Uncertain identity - 1880 census identifies her as the mother of Lewis Wieand

Joseph (43) and Elizabeth (44) Wieand

Sarah (20), Mary (13)

Upper Milford Township, Lehigh County


$5,500 / $450



Mary (13) Wieand


Upper Milford Township, Lehigh County



? Daughter of Joseph and Elizabeth


Levi Young (18)






See Levi’s diary for more information

Eliza ?????






Uncertain of identity



William Solomon Hottel was a gifted preacher and teacher. After serving in the Mennonite Brethren in Christ Church, he left for a ministry in independent Baptist churches. He produced several books on theology and Bible study which can even today be located in used book stores and websites. He served in our church for just under 20 years and then left to take up other ministries. Were his abilities larger than our small denomination? Did his preaching and writing skills open an audience that called him beyond us?

The Hottel family is another of the families who are part of the story of the Bible Fellowship Church. Families played a large part in forming the lattice that made up our church in its early days. The Gehman, Musselman and Brunner families had many of their members among the members of our first churches. Their legacy continues today. Still other families were added to the larger family. The Kauffmans of Zionsville and the Moyers of Harleysville have physical DNA in the spiritual DNA which continues to shape our church. The same might be said of the Hottel family.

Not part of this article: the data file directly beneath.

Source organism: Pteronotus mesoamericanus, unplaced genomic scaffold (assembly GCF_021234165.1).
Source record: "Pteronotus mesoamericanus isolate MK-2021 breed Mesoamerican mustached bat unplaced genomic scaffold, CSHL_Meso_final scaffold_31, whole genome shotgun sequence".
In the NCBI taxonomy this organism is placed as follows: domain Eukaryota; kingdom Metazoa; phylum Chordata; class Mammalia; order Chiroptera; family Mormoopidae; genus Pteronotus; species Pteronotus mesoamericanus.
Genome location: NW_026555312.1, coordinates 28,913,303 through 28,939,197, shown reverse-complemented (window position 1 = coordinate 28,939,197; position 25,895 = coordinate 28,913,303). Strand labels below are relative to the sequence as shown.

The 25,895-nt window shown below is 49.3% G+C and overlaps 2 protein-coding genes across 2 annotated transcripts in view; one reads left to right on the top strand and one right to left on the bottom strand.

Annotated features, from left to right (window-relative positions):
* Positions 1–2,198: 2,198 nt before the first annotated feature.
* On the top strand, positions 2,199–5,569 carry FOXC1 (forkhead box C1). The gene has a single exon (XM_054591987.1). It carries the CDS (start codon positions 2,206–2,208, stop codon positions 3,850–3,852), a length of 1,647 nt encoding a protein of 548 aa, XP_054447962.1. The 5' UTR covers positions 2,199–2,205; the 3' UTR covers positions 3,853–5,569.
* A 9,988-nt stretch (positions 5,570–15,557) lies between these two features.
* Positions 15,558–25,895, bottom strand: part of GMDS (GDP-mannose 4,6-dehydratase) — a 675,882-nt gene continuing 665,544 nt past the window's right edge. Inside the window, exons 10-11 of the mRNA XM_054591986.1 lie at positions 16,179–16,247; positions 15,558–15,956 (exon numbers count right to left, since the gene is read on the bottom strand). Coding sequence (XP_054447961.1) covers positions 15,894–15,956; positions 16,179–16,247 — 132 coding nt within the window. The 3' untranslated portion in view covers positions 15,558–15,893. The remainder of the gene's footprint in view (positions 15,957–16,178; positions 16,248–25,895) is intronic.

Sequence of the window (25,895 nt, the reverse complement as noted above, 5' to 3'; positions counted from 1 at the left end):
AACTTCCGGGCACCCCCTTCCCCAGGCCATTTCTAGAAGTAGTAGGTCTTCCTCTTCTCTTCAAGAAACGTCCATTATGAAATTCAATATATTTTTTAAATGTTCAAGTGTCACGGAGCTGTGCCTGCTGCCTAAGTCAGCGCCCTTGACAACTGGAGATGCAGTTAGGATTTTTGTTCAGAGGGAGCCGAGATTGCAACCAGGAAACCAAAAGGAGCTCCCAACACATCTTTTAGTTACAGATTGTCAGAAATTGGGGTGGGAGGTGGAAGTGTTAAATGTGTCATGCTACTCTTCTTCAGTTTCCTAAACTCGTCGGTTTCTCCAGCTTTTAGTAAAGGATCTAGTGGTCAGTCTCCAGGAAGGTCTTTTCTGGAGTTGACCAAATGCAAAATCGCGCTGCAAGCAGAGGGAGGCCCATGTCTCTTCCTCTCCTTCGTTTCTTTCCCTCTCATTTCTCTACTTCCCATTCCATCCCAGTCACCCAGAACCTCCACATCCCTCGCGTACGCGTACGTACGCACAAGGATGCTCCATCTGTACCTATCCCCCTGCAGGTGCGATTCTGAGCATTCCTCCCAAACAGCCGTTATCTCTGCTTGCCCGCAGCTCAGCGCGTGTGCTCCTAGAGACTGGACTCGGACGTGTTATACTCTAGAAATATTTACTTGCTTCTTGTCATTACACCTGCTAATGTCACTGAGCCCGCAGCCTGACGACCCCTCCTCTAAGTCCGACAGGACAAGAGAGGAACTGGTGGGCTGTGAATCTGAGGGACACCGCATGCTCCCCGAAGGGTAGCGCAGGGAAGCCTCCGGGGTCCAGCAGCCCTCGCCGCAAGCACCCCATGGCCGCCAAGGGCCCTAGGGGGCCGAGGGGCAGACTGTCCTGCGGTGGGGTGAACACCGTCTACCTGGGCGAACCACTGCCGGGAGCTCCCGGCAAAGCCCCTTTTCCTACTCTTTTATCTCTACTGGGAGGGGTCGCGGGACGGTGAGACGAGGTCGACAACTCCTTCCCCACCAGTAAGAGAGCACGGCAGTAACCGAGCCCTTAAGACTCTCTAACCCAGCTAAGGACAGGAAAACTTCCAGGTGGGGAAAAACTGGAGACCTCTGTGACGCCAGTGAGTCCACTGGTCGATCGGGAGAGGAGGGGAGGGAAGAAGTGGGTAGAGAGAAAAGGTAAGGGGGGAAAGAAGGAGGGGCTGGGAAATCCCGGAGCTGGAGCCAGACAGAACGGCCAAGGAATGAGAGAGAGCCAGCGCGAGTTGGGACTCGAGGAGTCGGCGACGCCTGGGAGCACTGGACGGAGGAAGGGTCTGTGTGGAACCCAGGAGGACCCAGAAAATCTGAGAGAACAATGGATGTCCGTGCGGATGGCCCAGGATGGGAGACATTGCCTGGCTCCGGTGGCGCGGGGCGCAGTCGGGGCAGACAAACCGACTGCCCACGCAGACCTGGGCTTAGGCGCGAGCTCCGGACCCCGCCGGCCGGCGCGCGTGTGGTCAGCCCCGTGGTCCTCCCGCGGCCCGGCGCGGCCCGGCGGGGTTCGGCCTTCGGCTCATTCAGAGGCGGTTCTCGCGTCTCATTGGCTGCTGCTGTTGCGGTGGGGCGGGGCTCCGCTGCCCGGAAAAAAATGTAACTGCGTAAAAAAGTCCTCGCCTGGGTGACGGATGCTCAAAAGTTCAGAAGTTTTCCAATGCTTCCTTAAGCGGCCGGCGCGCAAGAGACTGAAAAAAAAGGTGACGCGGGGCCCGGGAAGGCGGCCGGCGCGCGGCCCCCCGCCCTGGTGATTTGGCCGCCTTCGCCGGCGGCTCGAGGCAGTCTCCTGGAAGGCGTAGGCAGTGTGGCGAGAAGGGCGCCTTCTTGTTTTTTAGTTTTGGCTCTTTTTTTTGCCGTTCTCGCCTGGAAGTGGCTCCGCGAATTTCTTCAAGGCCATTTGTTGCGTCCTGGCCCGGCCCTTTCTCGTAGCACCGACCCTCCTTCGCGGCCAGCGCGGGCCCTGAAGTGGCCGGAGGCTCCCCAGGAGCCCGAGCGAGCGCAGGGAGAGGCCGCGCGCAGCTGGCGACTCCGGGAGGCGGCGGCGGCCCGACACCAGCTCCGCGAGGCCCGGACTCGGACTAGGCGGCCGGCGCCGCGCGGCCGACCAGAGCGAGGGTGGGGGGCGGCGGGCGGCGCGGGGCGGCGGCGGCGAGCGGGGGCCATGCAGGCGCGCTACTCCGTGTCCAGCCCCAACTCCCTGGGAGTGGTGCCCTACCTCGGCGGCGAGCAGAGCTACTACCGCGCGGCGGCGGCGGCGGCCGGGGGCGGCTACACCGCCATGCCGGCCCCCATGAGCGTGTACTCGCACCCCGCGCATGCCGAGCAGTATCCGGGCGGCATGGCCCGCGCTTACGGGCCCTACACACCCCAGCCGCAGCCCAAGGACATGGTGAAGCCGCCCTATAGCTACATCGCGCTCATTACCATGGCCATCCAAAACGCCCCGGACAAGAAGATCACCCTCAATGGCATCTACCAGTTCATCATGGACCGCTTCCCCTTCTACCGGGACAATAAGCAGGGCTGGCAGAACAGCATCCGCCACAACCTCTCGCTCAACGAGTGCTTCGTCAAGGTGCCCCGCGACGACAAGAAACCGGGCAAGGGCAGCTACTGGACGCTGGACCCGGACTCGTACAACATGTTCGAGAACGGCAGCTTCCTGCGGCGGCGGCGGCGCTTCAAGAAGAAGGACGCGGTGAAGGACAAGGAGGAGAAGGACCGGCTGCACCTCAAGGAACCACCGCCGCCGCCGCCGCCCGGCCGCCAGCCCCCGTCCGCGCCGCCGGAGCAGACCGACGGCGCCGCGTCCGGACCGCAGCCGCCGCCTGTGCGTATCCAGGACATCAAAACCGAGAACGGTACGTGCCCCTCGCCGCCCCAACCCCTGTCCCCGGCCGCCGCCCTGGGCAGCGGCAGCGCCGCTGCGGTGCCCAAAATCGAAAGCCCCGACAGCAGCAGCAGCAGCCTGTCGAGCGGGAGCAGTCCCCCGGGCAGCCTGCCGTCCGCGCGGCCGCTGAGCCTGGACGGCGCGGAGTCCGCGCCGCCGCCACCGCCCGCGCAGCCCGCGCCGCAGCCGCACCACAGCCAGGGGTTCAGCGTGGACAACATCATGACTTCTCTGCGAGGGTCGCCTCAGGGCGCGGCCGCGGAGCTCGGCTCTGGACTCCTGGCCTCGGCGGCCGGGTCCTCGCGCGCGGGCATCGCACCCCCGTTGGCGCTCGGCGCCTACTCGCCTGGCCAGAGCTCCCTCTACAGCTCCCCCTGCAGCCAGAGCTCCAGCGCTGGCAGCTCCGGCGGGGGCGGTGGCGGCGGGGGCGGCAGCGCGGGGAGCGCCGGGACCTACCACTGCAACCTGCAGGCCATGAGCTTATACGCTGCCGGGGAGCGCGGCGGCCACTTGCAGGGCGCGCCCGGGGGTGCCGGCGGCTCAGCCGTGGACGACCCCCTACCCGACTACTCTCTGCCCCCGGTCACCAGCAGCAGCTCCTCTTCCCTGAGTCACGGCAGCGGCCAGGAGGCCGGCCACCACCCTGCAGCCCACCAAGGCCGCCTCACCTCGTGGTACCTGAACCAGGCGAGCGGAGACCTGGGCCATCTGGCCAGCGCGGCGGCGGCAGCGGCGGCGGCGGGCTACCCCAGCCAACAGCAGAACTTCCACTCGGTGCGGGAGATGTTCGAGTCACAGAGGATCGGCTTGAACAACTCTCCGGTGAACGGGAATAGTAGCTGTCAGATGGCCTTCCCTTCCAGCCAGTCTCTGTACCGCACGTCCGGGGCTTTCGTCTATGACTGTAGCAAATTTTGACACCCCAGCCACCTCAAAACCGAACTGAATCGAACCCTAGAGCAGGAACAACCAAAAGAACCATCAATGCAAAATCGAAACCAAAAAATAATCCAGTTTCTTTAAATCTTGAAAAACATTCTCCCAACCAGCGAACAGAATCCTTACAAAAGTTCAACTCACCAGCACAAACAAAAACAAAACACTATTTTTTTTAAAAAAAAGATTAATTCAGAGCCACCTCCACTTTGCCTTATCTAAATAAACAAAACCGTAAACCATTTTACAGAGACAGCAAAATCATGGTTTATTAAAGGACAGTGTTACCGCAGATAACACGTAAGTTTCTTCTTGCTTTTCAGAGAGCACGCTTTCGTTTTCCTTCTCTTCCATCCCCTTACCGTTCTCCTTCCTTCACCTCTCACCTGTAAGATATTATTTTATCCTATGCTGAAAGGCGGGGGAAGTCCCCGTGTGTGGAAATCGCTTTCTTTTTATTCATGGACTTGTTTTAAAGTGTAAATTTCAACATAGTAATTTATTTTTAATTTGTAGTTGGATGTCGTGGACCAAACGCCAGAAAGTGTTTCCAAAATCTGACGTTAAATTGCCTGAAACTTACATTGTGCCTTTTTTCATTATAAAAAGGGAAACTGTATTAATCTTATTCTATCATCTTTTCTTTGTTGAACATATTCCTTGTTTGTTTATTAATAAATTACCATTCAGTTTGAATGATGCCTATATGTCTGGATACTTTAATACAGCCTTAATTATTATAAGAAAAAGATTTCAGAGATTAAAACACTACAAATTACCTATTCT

The Hottel family arrived in America approximately 1730. The first to come was Johann (Hodel) Hottel. He had four children by his first wife who died in Germany before he emigrated to America. He remarried in the new world. His second wife, Margaret, gave birth to another son whom they named Johann. They had come to Bucks County. One account suggests that they came to the Oley Valley but lost their farm to a repossession. The elder Johann set out with his family to pursue opportunities on the frontier in the Shenandoah Valley of Virginia. The younger Johann remained in Bucks County.

This younger Johann married Maria Magdelena Musselman in 1748. Maria was the daughter of Jacob and Anna (Landis) Musselman and great aunt of Anna Musselman who married William Gehman. Johann and Maria gave birth to Michael and Samuel Hottel. Michael married Maria Hiestand in March, 1775. To Michael and Maria came a child they named Abraham, born in 1790. Abraham married Susanna Young and in turn gave birth to Solomon Young in 1821 and Abraham, Jr., in 1823.

The Hottel family which came to be part of the Bible Fellowship Church were the descendants of this Solomon Young Hottel. Solomon is buried in the cemetery at Coopersburg and was apparently part of that church and its ministry.

Solomon was born on August 28, 1821 and died November 27, 1893 at 73 years. In his earlier days, he lived in Springfield, Bucks County, and listed his occupation as that of carpenter. Later, he lived in Upper Saucon Township, Lehigh County, and identified himself as a farmer. The Gospel Banner recorded his obituary in the issue dated December 19, 1893:


Hottel – On the 27th of Nov. 1893, near Coopersburg Pa., Bro. Solomon Hottel of Cancer from which he suffered four years. He bore his severe suffering in great patience, and rejoiced in the midst of his suffering unto the end. His age was 72 years, 2 months and 23 days. He was buried in the Coopersburg Cemetery in the presence of a large concourse of friends. Funeral Services were conducted by Eld. J. E. Fidler at the house and Eld. W. Gehman at the church.